Collective ESP – Can we combine our sixth sense?



Collective ESP – Can we combine our sixth sense?

Collective ESP – Can we combine our sixth sense?

In the autumn of 2009, Derren Brown famously appeared to have predicted the national lottery numbers live on national television, the following week he then revealed that his method for doing this was the intelligence of crowds or group wisdom. This inspired me to conduct an experiment using the same principles to try to find out if collectively ESP in the form of clairvoyance was more present in groups then it is in individuals. The results of this experiment are below;


In 1906 an English Scientist called Francis Galton visited a livestock fair where a contest was being held. Visitors to the fair were invited to guess the weight of an Ox and out of around 800 guesses not a single one correctly guessed the weight (1,198 lbs) however when an average (or mean) was taken of all the guesses the number was 1,197 lbs. This is believed to be due to collective wisdom, a phenomenon used widely in research (e.g. opinion polls) and is thought to provide a better estimate then any single expert ever could.

The first time I heard of this was on Derren Brown’s “How to predict the lottery” TV show and after further research I decided to conduct an experiment based on this phenomenon. At an event where there was a large number of people they would be asked try to predict the same five randomly selected cards. The cards were to be drawn from a deck of twenty five which contains five of each shape, then using only their clairvoyant (seeing without using your eyes) ability the participants were asked to make their predictions as to which shapes were on which cards.

There is one major difference between this experiment and the collective wisdom theory. ESP cards are a series of shapes which means you can’t simply take an average to find a mean shape, so for the experiment we would be looking for the mode shape or the most frequent shape predicted by the participants for each card.


The first time this was attempted was on November 13th 2009 at an event called Experience The Sixth Sense. The cards were selected and in total 45 people took part in the experiment and made their predictions. On the night their group prediction was calculated and was as follows.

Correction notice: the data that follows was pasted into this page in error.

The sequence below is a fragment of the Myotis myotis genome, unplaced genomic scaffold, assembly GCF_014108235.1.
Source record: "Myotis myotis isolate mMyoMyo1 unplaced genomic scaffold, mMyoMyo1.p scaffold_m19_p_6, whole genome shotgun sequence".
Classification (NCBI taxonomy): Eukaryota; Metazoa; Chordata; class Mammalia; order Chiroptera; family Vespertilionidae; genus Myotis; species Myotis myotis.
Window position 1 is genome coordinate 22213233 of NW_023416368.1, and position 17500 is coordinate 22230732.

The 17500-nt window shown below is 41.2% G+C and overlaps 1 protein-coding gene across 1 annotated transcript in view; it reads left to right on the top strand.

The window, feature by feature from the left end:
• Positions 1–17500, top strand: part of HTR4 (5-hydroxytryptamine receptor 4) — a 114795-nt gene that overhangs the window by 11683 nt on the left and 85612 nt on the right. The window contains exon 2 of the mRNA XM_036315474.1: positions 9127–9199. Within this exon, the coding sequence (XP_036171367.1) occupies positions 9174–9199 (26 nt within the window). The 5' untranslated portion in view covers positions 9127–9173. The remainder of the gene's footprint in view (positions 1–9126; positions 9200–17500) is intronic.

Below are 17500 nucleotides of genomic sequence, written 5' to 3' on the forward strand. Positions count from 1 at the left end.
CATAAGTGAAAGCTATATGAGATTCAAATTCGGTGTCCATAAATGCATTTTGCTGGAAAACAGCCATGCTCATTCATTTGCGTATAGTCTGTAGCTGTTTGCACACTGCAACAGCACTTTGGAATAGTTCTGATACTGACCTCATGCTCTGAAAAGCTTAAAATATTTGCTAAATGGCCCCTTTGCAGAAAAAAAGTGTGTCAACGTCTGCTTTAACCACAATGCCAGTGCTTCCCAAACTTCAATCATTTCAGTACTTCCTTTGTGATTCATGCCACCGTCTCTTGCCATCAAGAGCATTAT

ESP Cards - Prediciton
Three lines, Circle, Cross, Square, Circle

At the end of the event the prediction above was announced and then the cards were removed from their places and revealed as follows;

ESP Cards
Three lines, Circle, Square, Cross, Square


So the audience, using their collective ESP managed to correctly predict the first two cards correctly. Four possible reasons why all 5 cards were not correctly predicted include;

  • Only 45 people took part in this experiment compared with Galton’s 800
  • Collective Wisdom is based on the fact that all people have a certain level of wisdom, if clairvoyant ability is something which only a select few people are gifted with then success is determined by the type of people taking part rather then the number of people.
  • When we look at individual test results they usually get zero, one or two correct with a minority predicting 3 cards correctly. People need to be predicting 3 or more cards correctly for them, as part of a group, to predict all 5 cards correctly.
  • In Derren Brown’s first attempt at predicting lottery numbers only one number was correctly predicted, it took several attempts with the same people and the application of relaxation techniques to those people before significant results were achieved.


There are other possible reasons too including the possibility that this type of ESP just isn’t possible, either way this experiment is difficult to conclude completely. Overall the maths is flawed for this to work, a fact which has only been realised after the completion of the experiment however in the interest of fairness it is highly likely that we will attempt this experiment or a variation of it in the future.

The most positive signs we have from the results of this experiment are that the group correctly predicted two cards and they didn’t predict that any of the cards would be a star, just as with the actual cards that were on the table.

– Report by Richard O’Connor (Originally written for Swadlincote Paranormal Investigations)